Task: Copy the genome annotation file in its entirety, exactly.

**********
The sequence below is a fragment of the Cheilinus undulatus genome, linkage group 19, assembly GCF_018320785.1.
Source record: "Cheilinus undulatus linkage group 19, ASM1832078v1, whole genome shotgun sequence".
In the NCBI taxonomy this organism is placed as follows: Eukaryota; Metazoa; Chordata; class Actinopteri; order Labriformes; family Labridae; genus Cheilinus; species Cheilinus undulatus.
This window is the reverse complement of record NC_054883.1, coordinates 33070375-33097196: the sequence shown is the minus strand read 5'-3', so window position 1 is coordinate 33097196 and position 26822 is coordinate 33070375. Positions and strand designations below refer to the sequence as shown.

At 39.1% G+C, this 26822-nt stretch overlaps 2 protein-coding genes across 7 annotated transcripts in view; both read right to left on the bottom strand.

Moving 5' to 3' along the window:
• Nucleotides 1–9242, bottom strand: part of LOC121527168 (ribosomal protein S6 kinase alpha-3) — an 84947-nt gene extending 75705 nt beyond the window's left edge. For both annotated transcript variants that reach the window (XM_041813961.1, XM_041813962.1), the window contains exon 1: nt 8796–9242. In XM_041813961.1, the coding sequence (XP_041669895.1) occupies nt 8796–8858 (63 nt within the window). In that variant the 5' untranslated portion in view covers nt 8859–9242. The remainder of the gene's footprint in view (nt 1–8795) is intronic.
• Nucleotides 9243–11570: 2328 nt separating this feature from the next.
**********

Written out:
The sequence below is a fragment of the Cheilinus undulatus genome, linkage group 19, assembly GCF_018320785.1.
Source record: "Cheilinus undulatus linkage group 19, ASM1832078v1, whole genome shotgun sequence".
In the NCBI taxonomy this organism is placed as follows: Eukaryota; Metazoa; Chordata; class Actinopteri; order Labriformes; family Labridae; genus Cheilinus; species Cheilinus undulatus.
This window is the reverse complement of record NC_054883.1, coordinates 33070375-33097196: the sequence shown is the minus strand read 5'-3', so window position 1 is coordinate 33097196 and position 26822 is coordinate 33070375. Positions and strand designations below refer to the sequence as shown.

At 39.1% G+C, this 26822-nt stretch overlaps 2 protein-coding genes across 7 annotated transcripts in view; both read right to left on the bottom strand.

Moving 5' to 3' along the window:
• Nucleotides 1–9242, bottom strand: part of LOC121527168 (ribosomal protein S6 kinase alpha-3) — an 84947-nt gene extending 75705 nt beyond the window's left edge. For both annotated transcript variants that reach the window (XM_041813961.1, XM_041813962.1), the window contains exon 1: nt 8796–9242. In XM_041813961.1, the coding sequence (XP_041669895.1) occupies nt 8796–8858 (63 nt within the window). In that variant the 5' untranslated portion in view covers nt 8859–9242. The remainder of the gene's footprint in view (nt 1–8795) is intronic.
• Nucleotides 9243–11570: 2328 nt separating this feature from the next.